At that very moment, one thing was clear in my mind: I had found my adventure in Middle Earth!

Getting my equipment together

Te Araroa! Those two words would allow me to hit two targets with one bullet: it would be a dream come true and a perfect answer to the never-ending question „Which accomplishment are you the proudest of in your life?“ asked during each and every job interview.

Now that I had decided to go on this adventure, I had to choose a date to start: I settled for November 2016. This would give me one and a half years to put some money aside and start researching to prepare such a hike. I also had to buy all my gear, given that I had none.

At that point started my initiatory journey in the amazing world of hiking gear, and more precisely, ultralight backpacking gear. Indeed, after researching on the Internet for a few days, I quickly realized that the lighter I would hike, the easier and more comfortable my adventure would be. However, using ultralight backpacking gear, which leaves less room to comfort than normal hiking gear, also meant that I had to acquire the necessary skills and knowledge to use this gear without putting myself in danger.

Ultralight backpacking philosophy is pretty straight-forward and can be explained as „carrying the lightest and simplest gear safely possible for a given trip”. Some ultralight backpacking enthusiasts manage to walk thousands of miles with a pack weighing between 12 and 20 pounds…

In order to achieve such a weight, some gear choices are pretty obvious: it is much better to carry an item with multiple uses (a helmet liner can be used as scarf, woolly hat and towel; hiking poles can be used to pitch a tent) than many items with only one use.

Other choices can be a little bit more surprising however: cutting your toothbrush and throwing away the grip allows you to save some weight and space. Some go as far as to take out some of the toothbrush fibers to go a couple of ounces lighter…

Finally, some choices involve an extensive hiking experience and a deep knowledge of one’s personal limits. Some hikers use their specifically designed poncho as a tarp, a single walled shelter without a floor under which you can sleep and that will protect you from bad weather conditions. Useless to mention that you will save a lot of weight using a tarp but the induced lack of comfort is a good enough reason to think about it twice before settling for such an option.

As far as I was concerned, I decided to go for a weight of around 26 pounds without consumables (water, food and fuel). This choice did not place me in the hardcore ultralight hikers category but in the category of lightweight hikers, which was already a laudable goal for someone starting from nothing.

From that moment on, I spent months reading blogs in French and English about all ultralight backpacking items and about the gear used by experienced thru-hikers who had already tramped Te Araroa or other great walks in North America.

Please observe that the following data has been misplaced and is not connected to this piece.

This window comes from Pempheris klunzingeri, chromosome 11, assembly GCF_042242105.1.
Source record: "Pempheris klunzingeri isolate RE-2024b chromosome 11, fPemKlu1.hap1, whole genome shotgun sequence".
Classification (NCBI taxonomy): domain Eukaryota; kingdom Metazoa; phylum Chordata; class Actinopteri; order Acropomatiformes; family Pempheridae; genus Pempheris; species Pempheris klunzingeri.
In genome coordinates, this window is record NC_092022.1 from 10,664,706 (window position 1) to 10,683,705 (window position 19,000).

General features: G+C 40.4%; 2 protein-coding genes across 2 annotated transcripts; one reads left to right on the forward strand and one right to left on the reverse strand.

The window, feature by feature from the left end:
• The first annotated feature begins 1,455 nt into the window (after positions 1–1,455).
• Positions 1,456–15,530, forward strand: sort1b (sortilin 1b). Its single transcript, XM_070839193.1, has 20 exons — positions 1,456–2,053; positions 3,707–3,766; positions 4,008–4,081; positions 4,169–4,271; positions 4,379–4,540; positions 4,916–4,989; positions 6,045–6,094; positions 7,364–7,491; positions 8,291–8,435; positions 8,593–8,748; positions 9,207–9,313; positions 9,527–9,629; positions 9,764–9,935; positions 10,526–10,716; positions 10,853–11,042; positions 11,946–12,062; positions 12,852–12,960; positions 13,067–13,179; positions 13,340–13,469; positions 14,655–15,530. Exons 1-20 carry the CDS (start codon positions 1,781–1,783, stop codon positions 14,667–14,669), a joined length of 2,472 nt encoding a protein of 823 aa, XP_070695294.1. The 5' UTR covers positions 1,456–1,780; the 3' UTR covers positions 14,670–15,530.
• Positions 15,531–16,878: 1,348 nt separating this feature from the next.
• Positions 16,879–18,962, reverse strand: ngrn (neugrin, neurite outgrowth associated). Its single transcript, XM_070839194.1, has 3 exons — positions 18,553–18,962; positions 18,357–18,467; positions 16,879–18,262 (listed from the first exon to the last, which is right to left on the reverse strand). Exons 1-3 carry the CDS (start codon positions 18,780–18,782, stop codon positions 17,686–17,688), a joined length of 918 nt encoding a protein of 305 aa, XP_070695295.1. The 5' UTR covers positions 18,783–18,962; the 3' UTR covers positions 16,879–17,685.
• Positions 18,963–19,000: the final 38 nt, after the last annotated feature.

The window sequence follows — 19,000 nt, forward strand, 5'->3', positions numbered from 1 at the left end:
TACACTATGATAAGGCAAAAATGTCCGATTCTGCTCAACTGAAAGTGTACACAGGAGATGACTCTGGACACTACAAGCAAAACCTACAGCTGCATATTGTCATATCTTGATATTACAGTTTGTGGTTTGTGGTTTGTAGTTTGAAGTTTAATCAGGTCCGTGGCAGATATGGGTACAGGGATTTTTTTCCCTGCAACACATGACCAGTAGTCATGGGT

I learned as much as I could about how to layer clothes in order to effectively wick away perspiration without losing body warmth, about the differences between aluminum, stainless steel and titanium in terms of weight and heat transfer to choose the right cooking gear or about the correct way to carry my backpack on my waist.

For hours, I read about different types of mattresses and sleeping bags, boots, external batteries, personal locator beacons and rain jackets.

I also discovered that there were not only one north but three and that a compass bought in the northern hemisphere would not work correctly if used in the southern hemisphere.

Researching the most appropriate equipment for my hike quickly became a passion to which I would engage in as often as possible. Reading gear reviews on Outdoor Gear Lab had become one of my favorite hobby.

I also spent hours at Globetrotter, the benchmark outdoor equipment store in Munich and my personal heaven, to compare and try out the stuff I had read about online. After some times, I knew the store and gear as well as the staff itself!

It took me a little bit more than one and a half years to get everything sorted and buy all the pieces of equipment I needed. I even had to import some items from outside Europe. For example, I imported my backpack and tent from the US, where ultralight backpacking gear developed by small companies is much more common than in Europe. In total, I invested probably around €2,000 ($2,200) in my equipment.

Physical and mental preparation

While getting my equipment together, I also had to get my body and mind ready for the stress put into walking 1864 miles with a total weight of around 33 pounds on my back.

Even if it is very difficult to fully prepare the body for such an effort with a sedentary and urban lifestyle, I could still keep in shape by doing sport. So I went running and swimming on a regular basis. Moreover, doing krav maga for 9 months and dancing salsa, bachata and kizomba very regularly also helped me keeping a good level of physical fitness.

However, there is nothing better in order to get prepared for a hike than going hiking, and for this, Bavaria offered an idyllic setting. I took advantage of Munich’s proximity with Bavarian Prealps to go on one-day hikes and test my gear.